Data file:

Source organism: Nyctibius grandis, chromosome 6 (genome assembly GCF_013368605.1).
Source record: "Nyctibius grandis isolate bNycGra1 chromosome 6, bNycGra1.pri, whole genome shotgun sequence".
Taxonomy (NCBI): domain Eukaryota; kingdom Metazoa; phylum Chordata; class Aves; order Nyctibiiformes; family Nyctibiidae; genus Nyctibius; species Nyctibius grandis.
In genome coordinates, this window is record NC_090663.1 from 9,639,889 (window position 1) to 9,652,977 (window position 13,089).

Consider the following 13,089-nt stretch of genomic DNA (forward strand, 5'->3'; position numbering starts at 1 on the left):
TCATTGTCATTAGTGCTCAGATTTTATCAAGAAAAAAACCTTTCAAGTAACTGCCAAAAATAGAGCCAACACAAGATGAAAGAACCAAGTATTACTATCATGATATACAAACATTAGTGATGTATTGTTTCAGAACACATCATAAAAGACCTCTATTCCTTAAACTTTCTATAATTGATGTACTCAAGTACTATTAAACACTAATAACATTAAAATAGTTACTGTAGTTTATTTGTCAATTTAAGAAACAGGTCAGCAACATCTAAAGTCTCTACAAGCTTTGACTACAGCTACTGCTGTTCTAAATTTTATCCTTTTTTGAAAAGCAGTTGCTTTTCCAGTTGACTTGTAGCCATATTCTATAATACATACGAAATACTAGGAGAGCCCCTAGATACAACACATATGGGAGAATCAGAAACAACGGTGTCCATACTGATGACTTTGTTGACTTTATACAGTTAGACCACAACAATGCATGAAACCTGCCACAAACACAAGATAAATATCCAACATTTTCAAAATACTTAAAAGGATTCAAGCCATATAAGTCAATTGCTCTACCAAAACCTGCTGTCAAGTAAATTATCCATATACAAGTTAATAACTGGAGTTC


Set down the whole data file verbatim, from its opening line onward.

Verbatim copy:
Source organism: Nyctibius grandis, chromosome 6 (genome assembly GCF_013368605.1).
Source record: "Nyctibius grandis isolate bNycGra1 chromosome 6, bNycGra1.pri, whole genome shotgun sequence".
Taxonomy (NCBI): domain Eukaryota; kingdom Metazoa; phylum Chordata; class Aves; order Nyctibiiformes; family Nyctibiidae; genus Nyctibius; species Nyctibius grandis.
In genome coordinates, this window is record NC_090663.1 from 9,639,889 (window position 1) to 9,652,977 (window position 13,089).

Consider the following 13,089-nt stretch of genomic DNA (forward strand, 5'->3'; position numbering starts at 1 on the left):
TCATTGTCATTAGTGCTCAGATTTTATCAAGAAAAAAACCTTTCAAGTAACTGCCAAAAATAGAGCCAACACAAGATGAAAGAACCAAGTATTACTATCATGATATACAAACATTAGTGATGTATTGTTTCAGAACACATCATAAAAGACCTCTATTCCTTAAACTTTCTATAATTGATGTACTCAAGTACTATTAAACACTAATAACATTAAAATAGTTACTGTAGTTTATTTGTCAATTTAAGAAACAGGTCAGCAACATCTAAAGTCTCTACAAGCTTTGACTACAGCTACTGCTGTTCTAAATTTTATCCTTTTTTGAAAAGCAGTTGCTTTTCCAGTTGACTTGTAGCCATATTCTATAATACATACGAAATACTAGGAGAGCCCCTAGATACAACACATATGGGAGAATCAGAAACAACGGTGTCCATACTGATGACTTTGTTGACTTTATACAGTTAGACCACAACAATGCATGAAACCTGCCACAAACACAAGATAAATATCCAACATTTTCAAAATACTTAAAAGGATTCAAGCCATATAAGTCAATTGCTCTACCAAAACCTGCTGTCAAGTAAATTATCCATATACAAGTTAATAACTGGAGTTC